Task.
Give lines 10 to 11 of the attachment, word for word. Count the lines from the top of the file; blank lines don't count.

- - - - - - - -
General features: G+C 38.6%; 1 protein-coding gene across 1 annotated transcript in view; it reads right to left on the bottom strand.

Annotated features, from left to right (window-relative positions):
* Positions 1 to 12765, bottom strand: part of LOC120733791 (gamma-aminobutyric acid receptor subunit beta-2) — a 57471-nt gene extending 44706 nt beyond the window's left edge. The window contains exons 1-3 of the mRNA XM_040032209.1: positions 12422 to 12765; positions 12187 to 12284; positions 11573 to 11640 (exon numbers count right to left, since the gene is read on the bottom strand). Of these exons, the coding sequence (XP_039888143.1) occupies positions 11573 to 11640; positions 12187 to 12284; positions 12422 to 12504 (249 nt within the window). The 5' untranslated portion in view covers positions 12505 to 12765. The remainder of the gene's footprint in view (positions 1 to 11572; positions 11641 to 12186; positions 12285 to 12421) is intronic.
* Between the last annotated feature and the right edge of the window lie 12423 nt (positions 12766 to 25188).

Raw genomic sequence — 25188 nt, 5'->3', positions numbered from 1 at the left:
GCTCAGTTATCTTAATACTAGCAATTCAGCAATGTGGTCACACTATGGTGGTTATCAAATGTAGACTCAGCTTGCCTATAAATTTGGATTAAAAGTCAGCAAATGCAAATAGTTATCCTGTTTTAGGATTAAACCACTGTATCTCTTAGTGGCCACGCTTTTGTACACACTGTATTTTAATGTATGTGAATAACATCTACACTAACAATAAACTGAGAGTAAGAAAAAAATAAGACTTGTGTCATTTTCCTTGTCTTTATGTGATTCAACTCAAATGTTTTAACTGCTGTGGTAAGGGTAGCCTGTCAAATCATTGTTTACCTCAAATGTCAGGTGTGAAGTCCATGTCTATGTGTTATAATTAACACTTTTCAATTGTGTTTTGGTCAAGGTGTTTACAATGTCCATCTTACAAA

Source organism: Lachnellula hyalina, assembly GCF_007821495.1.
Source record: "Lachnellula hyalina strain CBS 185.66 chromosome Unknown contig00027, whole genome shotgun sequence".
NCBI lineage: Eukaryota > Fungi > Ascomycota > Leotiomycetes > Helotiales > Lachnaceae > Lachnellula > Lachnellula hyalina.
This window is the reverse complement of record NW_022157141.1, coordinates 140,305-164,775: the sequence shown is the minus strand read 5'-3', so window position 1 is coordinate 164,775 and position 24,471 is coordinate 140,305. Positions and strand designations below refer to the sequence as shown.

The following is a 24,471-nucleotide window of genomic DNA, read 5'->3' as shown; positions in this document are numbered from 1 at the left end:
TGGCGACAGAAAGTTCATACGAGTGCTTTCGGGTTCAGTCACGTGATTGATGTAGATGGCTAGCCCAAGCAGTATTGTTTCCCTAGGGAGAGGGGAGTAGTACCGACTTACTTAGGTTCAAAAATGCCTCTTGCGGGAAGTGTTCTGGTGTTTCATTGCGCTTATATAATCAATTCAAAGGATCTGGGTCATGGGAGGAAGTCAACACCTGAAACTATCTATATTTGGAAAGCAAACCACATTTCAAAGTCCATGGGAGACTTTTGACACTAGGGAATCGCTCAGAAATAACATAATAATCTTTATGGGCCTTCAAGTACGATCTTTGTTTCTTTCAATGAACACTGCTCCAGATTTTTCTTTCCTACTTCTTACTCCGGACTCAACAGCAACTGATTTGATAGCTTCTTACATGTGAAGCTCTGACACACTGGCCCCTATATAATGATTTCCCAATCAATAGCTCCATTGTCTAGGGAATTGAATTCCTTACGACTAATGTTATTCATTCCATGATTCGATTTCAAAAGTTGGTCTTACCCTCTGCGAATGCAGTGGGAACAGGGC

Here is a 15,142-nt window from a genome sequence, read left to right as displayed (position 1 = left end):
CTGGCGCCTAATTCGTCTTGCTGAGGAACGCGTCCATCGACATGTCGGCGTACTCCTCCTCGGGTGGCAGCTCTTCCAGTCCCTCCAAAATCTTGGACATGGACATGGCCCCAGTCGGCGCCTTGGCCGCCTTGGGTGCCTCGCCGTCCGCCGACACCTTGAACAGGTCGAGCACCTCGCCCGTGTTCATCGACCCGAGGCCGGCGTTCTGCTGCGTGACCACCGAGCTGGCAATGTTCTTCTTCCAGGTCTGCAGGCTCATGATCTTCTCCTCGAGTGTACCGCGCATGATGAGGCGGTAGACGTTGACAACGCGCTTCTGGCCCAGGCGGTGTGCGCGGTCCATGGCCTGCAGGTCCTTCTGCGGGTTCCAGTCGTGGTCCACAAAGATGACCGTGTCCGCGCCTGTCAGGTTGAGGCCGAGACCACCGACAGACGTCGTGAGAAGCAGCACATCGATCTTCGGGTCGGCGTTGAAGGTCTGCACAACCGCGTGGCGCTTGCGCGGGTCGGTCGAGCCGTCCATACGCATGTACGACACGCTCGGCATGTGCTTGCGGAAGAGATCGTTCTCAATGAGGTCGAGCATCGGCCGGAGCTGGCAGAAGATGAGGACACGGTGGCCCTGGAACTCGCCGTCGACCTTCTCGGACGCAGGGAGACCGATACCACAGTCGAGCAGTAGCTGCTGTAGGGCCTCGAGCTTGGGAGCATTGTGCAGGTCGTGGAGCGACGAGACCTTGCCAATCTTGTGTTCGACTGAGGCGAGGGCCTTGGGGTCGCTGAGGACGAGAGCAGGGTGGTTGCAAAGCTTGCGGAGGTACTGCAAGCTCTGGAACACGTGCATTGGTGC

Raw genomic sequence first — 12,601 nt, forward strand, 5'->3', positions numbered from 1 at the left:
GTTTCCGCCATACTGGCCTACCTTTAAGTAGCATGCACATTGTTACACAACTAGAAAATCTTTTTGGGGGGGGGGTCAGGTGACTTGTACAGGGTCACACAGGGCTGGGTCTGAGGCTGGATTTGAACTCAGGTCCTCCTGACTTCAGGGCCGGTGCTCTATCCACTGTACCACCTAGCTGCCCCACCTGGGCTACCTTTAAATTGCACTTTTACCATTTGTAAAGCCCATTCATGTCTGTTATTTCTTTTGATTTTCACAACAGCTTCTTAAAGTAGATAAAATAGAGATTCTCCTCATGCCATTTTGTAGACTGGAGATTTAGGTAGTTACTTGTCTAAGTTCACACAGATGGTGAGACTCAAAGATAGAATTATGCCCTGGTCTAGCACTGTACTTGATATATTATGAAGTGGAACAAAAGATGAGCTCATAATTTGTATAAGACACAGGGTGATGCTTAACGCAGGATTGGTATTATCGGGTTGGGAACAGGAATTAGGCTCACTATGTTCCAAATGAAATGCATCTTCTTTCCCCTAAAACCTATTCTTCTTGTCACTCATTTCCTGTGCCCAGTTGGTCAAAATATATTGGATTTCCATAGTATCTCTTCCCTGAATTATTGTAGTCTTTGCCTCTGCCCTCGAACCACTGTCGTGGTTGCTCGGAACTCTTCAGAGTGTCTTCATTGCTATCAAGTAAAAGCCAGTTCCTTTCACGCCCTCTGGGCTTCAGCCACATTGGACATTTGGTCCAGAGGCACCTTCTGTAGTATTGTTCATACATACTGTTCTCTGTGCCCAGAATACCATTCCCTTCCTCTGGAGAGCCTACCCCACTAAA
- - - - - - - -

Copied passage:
This window is the reverse complement of record NW_022157141.1, coordinates 140,305-164,775: the sequence shown is the minus strand read 5'-3', so window position 1 is coordinate 164,775 and position 24,471 is coordinate 140,305. Positions and strand designations below refer to the sequence as shown.

The following is a 24,471-nucleotide window of genomic DNA, read 5'->3' as shown; positions in this document are numbered from 1 at the left end: